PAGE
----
Have paid for 2 years on a HO ins policy that was written for the wrong address by Ins. Co. No claims, but is this right? Issuing a “new” policy.

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Jeffrey Johnson is a legal writer with a focus on personal injury. He has worked on personal injury and sovereign immunity litigation in addition to experience in family, estate, and criminal law. He earned a J.D. from the University of Baltimore and has worked in legal offices and non-profits in Maryland, Texas, and North Carolina. He has also earned an MFA in screenwriting from Chapman Univer...

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UPDATED: Mar 1, 2016

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Insurance Question from Lake of Woods, VA

Asked on 03/01/2016

Have paid for 2 years on a HO ins policy that was written for the wrong address by Ins. Co. No claims, but is this right? Issuing a “new” policy. Existing HO ins. on main res. (No mortgage). Bought 2nd - 2 yrs ago - weekend cottage - Called ins. co. & requested it be added then. Bank recently called - caught no evidence of HO on cottage. Called ins. co. They are "fixing" it - have to issue new policy. I have been paying for 2 yrs for 2 policies on my main residence. Yet they told me not to worry, I wouldn't be charged any fees or fines by them while they fix it. NOT MY MISTAKE. Shouldn't I be due reimbursement for property not insured, yet charged?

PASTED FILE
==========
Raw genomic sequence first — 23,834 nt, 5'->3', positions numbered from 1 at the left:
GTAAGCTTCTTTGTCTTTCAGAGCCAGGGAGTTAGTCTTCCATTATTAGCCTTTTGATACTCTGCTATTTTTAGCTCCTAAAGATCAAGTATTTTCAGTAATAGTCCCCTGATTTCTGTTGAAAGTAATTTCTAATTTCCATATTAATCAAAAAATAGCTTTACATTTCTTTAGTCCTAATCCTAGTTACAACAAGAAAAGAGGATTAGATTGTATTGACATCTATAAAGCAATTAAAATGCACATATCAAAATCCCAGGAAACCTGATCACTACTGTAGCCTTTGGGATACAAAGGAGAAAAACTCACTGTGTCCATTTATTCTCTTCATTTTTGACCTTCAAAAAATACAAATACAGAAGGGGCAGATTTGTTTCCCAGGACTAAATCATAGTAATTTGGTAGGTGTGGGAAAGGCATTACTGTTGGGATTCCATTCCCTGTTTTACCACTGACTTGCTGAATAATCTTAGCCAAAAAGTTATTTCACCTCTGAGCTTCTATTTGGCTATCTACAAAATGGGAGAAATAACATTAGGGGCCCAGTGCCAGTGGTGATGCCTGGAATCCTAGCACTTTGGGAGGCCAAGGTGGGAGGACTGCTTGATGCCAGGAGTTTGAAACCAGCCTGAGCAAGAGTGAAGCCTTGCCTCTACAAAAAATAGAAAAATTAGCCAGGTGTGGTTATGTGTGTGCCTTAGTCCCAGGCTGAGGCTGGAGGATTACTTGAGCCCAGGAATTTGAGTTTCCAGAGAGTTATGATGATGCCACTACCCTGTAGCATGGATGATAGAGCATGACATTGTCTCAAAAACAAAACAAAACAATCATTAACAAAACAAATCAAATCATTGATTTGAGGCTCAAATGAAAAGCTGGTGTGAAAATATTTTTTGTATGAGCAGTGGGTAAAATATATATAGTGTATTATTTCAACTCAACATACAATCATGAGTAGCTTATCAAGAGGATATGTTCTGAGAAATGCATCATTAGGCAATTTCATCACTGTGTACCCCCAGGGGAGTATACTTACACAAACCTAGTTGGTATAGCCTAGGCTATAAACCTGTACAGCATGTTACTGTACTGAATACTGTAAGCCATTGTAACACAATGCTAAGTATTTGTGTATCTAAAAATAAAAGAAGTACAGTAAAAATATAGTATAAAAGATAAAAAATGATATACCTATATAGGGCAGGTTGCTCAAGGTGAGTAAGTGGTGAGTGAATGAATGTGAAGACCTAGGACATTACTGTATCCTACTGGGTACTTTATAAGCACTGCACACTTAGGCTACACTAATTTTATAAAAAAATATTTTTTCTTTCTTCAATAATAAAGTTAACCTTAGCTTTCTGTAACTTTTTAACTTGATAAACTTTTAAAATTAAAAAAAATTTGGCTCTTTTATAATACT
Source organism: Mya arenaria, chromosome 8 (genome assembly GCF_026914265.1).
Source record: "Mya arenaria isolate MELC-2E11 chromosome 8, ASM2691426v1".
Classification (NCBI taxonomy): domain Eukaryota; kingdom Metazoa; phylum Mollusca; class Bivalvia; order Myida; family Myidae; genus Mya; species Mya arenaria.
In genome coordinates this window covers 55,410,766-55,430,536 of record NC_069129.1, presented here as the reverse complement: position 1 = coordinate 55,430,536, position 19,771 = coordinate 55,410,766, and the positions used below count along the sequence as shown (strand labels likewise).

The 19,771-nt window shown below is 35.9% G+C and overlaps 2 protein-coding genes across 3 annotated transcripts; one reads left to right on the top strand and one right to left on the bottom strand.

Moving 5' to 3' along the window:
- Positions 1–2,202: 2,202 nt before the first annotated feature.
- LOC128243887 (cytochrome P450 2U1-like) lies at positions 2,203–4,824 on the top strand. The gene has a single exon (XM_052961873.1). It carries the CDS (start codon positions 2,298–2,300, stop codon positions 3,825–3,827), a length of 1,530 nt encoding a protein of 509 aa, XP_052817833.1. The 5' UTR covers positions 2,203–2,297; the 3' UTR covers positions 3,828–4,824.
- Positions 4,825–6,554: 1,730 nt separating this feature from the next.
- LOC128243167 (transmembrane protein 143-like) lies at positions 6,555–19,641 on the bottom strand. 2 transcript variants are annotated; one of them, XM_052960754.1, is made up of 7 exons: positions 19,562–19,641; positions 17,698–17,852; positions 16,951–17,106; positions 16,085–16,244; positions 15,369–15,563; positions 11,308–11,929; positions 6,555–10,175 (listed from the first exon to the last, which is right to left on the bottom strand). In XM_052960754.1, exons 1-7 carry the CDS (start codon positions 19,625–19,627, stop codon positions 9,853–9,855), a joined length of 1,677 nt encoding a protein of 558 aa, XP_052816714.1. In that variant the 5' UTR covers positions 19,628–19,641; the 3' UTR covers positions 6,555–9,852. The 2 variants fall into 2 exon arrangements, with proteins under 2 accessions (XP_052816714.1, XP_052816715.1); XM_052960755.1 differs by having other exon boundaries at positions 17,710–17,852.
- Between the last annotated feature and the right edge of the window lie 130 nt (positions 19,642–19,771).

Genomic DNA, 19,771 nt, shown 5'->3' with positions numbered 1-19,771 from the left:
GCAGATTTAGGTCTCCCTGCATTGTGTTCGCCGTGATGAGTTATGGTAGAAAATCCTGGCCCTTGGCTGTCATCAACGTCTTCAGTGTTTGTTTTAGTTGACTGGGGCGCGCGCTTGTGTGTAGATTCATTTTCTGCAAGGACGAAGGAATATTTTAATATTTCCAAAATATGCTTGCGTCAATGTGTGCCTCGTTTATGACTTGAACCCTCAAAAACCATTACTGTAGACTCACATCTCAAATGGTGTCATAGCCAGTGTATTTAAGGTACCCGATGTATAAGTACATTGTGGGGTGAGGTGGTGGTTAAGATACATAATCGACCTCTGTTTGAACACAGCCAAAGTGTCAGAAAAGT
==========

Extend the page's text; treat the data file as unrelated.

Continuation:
Answer given on March 15, 2016

There are different issues in the problem of the wrong property being insured on your homeowner policy. While the insurance company obviously made a major mistake in the property address, you are partially responsible as you are expected to review your insurance policy. If you have an agent, they should have reviewed the policy with you when it was first written, but even if they did not, you should have looked over the policy.Since the insurance company has agreed to fix the problem and is reissuing the policy, you have not lost anything. Had there been a loss it is most likely that your insurance company would have seen the error and paid for a claim. It is hard to argue that with them.There should be no fees or fines involved with the issuance of the new policy, so I’m not sure why they would have said that. However, the location of the property can affect the premium. That would not be a penalty, just the way homeowner insurance is rated. They may have meant that if the premium is higher due to the corrected location that they will not go back the two years to collect that increased amount.

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